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Coronavirus: Generosity is infectious for those on COVID-19 frontline

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Business owner Chase Hunter delivers pizzas across London for those who donate to charity
Business owner Chase Hunter delivers pizzas across London for those who donate to charity   -   Copyright  Trent Murray
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As the COVID-19 outbreak continues to sweep the United Kingdom, an initiative has begun to support doctors, nurses and other frontline hospital workers.

At the centre of the efforts to rally behind health workers, businesses within the food and hospitality sector are offering up their services to provide sustenance to exhausted caregivers.

Fresh Fitness Food is a London-based company that specialises in daily meal deliveries to athletes and gym-goers. But in the face of the coronavirus crisis, its CEO, Caspar Rose, said they're offering heavily discounted meals to worn-out medical workers.

"Right now, it seems that people working in the National Health Service are not getting the nutrition they need. They’re not getting the basic meals they need. They say they’re finishing shifts that are 12 to 15 hours long and barely getting any rest. When they leave work, there's no food available on the high street," he told Euronews.

"We put a post on Instagram advertising for nurses, doctors and frontline NHS staff to get 50 per cent off our products. That costs the business some money but we’re willing to support these people in these times. We've been overwhelmed at the response," he said.

Some businesses in the food sector are being forced to close because of a lack of customers. It follows advice from Prime Minister Boris Johnson who warned Britons against visits to pubs and restaurants in order to prevent the spread of coronavirus.

The Chelsea Lodge is a bar and restaurant in West London. Its owner Chase Hunter said the collapse in customer numbers had forced him to make the tough choice to close.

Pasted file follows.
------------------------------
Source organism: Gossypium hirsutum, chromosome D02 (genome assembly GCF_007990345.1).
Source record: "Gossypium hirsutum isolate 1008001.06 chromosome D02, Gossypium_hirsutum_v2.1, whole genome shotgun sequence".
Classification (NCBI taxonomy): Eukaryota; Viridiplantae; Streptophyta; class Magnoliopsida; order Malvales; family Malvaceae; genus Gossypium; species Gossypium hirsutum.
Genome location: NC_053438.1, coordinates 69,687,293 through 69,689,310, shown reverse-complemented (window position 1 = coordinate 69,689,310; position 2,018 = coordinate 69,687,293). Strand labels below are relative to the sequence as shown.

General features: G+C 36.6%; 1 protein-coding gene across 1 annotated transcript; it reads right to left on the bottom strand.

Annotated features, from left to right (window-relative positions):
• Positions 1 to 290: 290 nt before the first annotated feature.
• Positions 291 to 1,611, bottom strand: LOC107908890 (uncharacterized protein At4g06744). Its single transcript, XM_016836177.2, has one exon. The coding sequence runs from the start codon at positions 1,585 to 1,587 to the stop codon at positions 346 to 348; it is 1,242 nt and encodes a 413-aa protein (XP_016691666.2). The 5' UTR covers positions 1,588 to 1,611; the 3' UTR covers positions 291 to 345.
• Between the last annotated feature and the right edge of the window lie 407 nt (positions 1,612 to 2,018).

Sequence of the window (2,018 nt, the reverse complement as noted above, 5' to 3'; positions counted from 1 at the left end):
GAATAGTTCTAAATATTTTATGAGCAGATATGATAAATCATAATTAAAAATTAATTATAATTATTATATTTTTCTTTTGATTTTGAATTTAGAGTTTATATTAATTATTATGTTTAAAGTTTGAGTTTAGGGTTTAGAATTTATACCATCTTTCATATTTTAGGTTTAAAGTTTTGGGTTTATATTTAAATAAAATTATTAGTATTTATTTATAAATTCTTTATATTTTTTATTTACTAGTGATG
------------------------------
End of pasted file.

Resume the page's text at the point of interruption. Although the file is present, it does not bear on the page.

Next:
"The business has totally shut down. It's fallen off a cliff. The government's not really helping at all or giving us any guidance on where we're going to go but we are still a community and we still need to help people. We still have staff that needs their final pay check and food that we don't want to throw away," he told Euronews.

But before the doors closed at his business, his team cooked hundreds of pizzas to give away to those who pledged money to support Britain's elderly through the coronavirus pandemic.

"We know that the community needs a lot of help right now. We're raising money for Aged UK. Anyone that donates, and lets us know they donated in the Fulham and Chelsea area, we're delivering them pizza on the back of my moped," he said.

Political leaders in the UK have said it will take a "collective national effort" to beat the pandemic that looks set to worsen before it gets better. But in that battle, small businesses may well prove that kindness and community spirit will prove critical in helping the UK prevail.

On Friday, the UK government said companies will be able to apply for government grants to pay for salaries and that it will also cover 80% of wages of employees who are not working because of the outbreak.